As we examine Vernet’s responses, read carefully, for you will find certain themes repeated today in broader evangelical circles and Baptist circles in particular. In the SBC’s fight against “liberalism,” ask yourself if the SBC, if it does not recover the material principle of the Reformation, the gospel itself, it will not sink into the depths of sloppy theology and pragmatic praxis, only to find itself walking down the same path from which they believe themselves to have recovered, only wearing a different pair of shoes, for, in the end, there is are often common principles that underwrite both radical separatist fundamentalism and syncretic liberalism.
Vernet, according to Martin I. Klauber ( “Theological Transition in Geneva from Jean-Alphonse Turretin to Jacob Vernet,” in Protestant Scholasticism: Essays in Reassessment, ed. Carl R. Trueman and R. Scott Clark, Paternoster, 1999, 2005, 256-270, hereafter called Klauber), defined religion as a relationship between God and man in which we are obligated to honor and obey, fear divine justice, and depend on God’s grace (Klauber, 262). In doing this, he reduced Christian religion to ethical and practical terms. His interest was the promotion of a utilitarian, natural theology that he believed both atheists and skeptics would find palatable and relevant, as a “neutral ground,” in which all citizens could find common cause.
Likewise, he used natural theology as proof for the truthfulness of the faith. Again, looking for common ground with unbelievers. He did not mention doctrines like predestination and election or the internal witness of the Holy Spirit. He believed that evidentialism in the way of fulfilled prophecy and biblical miracles was a reasonable and convincing basis and less “fideistic” than the more complex doctrinal and exegetical defenses of the faith common then, in which fideism and rationalism had, during this period, become radically opposed philosophically.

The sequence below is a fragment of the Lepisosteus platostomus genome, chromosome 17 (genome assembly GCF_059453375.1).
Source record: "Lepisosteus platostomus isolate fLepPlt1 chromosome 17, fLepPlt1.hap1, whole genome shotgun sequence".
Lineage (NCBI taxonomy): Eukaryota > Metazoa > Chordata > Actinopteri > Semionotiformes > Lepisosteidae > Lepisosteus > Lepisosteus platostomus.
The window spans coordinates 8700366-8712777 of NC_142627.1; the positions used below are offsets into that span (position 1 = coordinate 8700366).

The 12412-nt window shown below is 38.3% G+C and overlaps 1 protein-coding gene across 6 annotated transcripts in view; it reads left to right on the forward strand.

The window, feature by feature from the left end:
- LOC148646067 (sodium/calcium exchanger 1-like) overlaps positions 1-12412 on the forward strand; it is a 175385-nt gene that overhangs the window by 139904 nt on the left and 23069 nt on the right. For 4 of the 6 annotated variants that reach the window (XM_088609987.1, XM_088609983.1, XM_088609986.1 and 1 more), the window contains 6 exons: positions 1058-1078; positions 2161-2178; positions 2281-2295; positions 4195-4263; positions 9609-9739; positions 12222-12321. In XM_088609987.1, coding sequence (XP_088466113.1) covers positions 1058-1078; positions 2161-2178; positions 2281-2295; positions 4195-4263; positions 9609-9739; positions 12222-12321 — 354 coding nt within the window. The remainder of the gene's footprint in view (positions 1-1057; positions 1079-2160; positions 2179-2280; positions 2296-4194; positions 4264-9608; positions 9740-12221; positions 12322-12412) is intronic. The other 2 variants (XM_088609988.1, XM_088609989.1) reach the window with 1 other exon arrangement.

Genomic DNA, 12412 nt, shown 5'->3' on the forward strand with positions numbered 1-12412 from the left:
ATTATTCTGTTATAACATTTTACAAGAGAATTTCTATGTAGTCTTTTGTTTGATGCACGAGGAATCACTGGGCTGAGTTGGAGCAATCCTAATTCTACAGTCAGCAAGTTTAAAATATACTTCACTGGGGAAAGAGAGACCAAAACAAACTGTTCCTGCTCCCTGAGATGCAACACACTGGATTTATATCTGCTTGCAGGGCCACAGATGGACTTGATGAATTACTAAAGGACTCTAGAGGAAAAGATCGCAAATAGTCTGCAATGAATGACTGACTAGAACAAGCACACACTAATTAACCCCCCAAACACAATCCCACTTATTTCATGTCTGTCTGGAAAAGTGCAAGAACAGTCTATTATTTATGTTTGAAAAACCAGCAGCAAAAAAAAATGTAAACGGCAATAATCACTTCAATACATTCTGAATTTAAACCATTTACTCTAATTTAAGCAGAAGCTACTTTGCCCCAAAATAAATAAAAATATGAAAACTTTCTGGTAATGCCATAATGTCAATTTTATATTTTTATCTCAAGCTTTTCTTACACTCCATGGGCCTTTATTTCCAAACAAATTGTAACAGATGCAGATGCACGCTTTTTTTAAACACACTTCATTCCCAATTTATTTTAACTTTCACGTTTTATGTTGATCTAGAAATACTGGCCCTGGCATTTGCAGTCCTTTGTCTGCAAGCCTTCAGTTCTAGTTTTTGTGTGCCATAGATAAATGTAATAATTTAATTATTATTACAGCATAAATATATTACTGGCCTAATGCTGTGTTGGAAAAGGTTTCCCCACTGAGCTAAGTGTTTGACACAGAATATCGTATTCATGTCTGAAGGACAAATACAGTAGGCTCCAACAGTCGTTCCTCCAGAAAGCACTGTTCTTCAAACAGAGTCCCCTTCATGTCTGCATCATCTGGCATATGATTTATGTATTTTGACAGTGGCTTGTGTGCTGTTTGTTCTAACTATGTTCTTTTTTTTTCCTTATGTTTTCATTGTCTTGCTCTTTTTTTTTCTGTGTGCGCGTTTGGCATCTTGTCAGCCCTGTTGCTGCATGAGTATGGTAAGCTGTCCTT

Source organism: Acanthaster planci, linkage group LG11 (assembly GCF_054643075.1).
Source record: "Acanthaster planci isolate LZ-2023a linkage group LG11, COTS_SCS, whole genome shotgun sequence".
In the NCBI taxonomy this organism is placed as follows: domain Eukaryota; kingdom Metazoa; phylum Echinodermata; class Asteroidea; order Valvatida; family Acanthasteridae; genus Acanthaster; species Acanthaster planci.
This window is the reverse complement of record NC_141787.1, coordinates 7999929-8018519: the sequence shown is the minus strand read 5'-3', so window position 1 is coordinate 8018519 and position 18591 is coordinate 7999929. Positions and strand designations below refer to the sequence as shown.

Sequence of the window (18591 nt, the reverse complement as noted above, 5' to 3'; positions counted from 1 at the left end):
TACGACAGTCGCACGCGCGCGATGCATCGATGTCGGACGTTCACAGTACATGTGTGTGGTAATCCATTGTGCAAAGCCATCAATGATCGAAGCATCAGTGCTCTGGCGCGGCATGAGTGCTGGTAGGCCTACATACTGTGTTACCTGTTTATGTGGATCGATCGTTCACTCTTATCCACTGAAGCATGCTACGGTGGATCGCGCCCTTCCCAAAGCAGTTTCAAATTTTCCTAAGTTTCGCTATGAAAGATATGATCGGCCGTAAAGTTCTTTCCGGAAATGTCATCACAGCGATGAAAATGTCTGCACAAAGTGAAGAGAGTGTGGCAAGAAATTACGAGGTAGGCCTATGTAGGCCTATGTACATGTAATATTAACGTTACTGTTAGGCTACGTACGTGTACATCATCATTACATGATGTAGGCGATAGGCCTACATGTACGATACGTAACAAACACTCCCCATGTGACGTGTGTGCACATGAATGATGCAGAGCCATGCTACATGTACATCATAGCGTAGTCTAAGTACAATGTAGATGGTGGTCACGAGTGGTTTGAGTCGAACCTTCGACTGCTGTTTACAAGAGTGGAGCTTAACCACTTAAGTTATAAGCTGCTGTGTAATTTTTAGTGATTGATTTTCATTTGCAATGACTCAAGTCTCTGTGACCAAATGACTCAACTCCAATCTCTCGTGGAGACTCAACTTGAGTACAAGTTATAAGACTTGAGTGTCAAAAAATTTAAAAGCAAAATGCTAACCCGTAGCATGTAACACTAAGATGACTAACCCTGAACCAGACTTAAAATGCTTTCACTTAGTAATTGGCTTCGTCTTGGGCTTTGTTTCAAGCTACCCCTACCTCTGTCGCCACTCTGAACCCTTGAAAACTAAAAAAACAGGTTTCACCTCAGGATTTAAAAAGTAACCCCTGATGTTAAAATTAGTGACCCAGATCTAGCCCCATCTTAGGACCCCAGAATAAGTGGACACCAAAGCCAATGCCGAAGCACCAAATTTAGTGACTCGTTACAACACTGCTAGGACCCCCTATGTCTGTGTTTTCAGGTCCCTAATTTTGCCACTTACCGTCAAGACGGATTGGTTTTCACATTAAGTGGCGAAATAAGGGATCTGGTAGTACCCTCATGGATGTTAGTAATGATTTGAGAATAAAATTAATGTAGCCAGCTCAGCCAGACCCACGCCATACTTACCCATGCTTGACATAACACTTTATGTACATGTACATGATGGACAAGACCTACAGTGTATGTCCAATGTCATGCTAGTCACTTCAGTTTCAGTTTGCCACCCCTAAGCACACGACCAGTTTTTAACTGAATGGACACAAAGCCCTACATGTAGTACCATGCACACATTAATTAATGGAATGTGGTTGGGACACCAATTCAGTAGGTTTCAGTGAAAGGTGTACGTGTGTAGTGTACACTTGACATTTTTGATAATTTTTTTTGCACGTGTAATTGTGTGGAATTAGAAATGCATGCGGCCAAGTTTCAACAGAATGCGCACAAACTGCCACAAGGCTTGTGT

To a certain extent, there is some truth here, for many today would defend the faith from a fideistic posture, as if faith was some sort of reason free leap. On the other hand, others will defend the faith from an evidentialist posture, as if autonomous human reason is able, from a state of nature, to apprehend and love truth without the illumination of the Holy Spirit. The former operates from a less than robust definition of faith, which is opposed not to reason in Scripture, but sight, and the latter suffers from a diminution of the noetic effects of sin on the human mind. In the case of Vernet’s Geneva, they also suffered from a less robust presentation of the Christian worldview and Christian theology, resulting in a minimalist approach that did not live up to their expectations.